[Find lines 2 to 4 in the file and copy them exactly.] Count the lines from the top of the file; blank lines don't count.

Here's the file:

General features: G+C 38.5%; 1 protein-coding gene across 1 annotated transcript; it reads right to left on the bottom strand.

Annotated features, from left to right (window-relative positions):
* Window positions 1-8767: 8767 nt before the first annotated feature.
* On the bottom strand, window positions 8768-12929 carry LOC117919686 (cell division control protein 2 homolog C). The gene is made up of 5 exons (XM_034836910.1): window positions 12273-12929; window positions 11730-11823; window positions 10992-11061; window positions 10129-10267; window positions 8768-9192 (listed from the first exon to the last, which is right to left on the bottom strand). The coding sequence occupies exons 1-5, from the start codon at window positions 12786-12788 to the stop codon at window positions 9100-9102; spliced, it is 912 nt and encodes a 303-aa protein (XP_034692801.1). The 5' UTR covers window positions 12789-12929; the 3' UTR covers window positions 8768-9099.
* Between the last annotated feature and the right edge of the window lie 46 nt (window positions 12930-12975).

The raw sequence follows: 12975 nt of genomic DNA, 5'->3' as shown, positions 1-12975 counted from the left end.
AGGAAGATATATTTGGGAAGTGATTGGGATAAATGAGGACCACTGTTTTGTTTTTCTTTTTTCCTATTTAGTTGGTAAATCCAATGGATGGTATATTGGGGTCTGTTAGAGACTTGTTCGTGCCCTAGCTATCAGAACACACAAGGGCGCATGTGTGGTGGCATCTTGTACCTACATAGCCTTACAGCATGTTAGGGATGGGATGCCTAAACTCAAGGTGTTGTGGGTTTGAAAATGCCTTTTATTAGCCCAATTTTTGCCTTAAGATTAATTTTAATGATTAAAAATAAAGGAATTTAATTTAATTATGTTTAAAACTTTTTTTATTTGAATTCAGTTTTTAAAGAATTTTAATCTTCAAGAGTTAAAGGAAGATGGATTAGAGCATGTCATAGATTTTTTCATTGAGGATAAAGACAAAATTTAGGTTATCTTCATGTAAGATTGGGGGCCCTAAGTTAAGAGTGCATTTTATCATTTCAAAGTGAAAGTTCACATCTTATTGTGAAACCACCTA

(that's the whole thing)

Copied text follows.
Annotated features, from left to right (window-relative positions):
* Window positions 1-8767: 8767 nt before the first annotated feature.
* On the bottom strand, window positions 8768-12929 carry LOC117919686 (cell division control protein 2 homolog C). The gene is made up of 5 exons (XM_034836910.1): window positions 12273-12929; window positions 11730-11823; window positions 10992-11061; window positions 10129-10267; window positions 8768-9192 (listed from the first exon to the last, which is right to left on the bottom strand). The coding sequence occupies exons 1-5, from the start codon at window positions 12786-12788 to the stop codon at window positions 9100-9102; spliced, it is 912 nt and encodes a 303-aa protein (XP_034692801.1). The 5' UTR covers window positions 12789-12929; the 3' UTR covers window positions 8768-9099.